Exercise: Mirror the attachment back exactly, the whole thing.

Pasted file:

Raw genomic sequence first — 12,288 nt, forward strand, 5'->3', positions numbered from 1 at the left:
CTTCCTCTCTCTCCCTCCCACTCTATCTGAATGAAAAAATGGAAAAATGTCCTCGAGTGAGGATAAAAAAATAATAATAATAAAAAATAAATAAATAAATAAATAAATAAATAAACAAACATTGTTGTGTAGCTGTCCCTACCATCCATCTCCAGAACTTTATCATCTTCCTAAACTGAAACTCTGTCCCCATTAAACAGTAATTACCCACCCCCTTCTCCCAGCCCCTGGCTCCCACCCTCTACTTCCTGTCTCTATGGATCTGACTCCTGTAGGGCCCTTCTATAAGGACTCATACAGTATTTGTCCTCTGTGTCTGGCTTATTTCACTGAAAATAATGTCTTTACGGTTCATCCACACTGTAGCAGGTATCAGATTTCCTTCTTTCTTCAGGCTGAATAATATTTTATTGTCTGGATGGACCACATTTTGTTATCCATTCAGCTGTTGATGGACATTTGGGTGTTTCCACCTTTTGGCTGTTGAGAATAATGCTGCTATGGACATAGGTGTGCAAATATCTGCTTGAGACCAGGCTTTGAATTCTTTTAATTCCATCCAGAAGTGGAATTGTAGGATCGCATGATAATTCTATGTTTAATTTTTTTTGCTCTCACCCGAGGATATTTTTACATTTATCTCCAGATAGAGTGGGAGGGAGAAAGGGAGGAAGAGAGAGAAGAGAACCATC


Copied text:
Raw genomic sequence first — 12,288 nt, forward strand, 5'->3', positions numbered from 1 at the left:
CTTCCTCTCTCTCCCTCCCACTCTATCTGAATGAAAAAATGGAAAAATGTCCTCGAGTGAGGATAAAAAAATAATAATAATAAAAAATAAATAAATAAATAAATAAATAAATAAACAAACATTGTTGTGTAGCTGTCCCTACCATCCATCTCCAGAACTTTATCATCTTCCTAAACTGAAACTCTGTCCCCATTAAACAGTAATTACCCACCCCCTTCTCCCAGCCCCTGGCTCCCACCCTCTACTTCCTGTCTCTATGGATCTGACTCCTGTAGGGCCCTTCTATAAGGACTCATACAGTATTTGTCCTCTGTGTCTGGCTTATTTCACTGAAAATAATGTCTTTACGGTTCATCCACACTGTAGCAGGTATCAGATTTCCTTCTTTCTTCAGGCTGAATAATATTTTATTGTCTGGATGGACCACATTTTGTTATCCATTCAGCTGTTGATGGACATTTGGGTGTTTCCACCTTTTGGCTGTTGAGAATAATGCTGCTATGGACATAGGTGTGCAAATATCTGCTTGAGACCAGGCTTTGAATTCTTTTAATTCCATCCAGAAGTGGAATTGTAGGATCGCATGATAATTCTATGTTTAATTTTTTTTGCTCTCACCCGAGGATATTTTTACATTTATCTCCAGATAGAGTGGGAGGGAGAAAGGGAGGAAGAGAGAGAAGAGAACCATC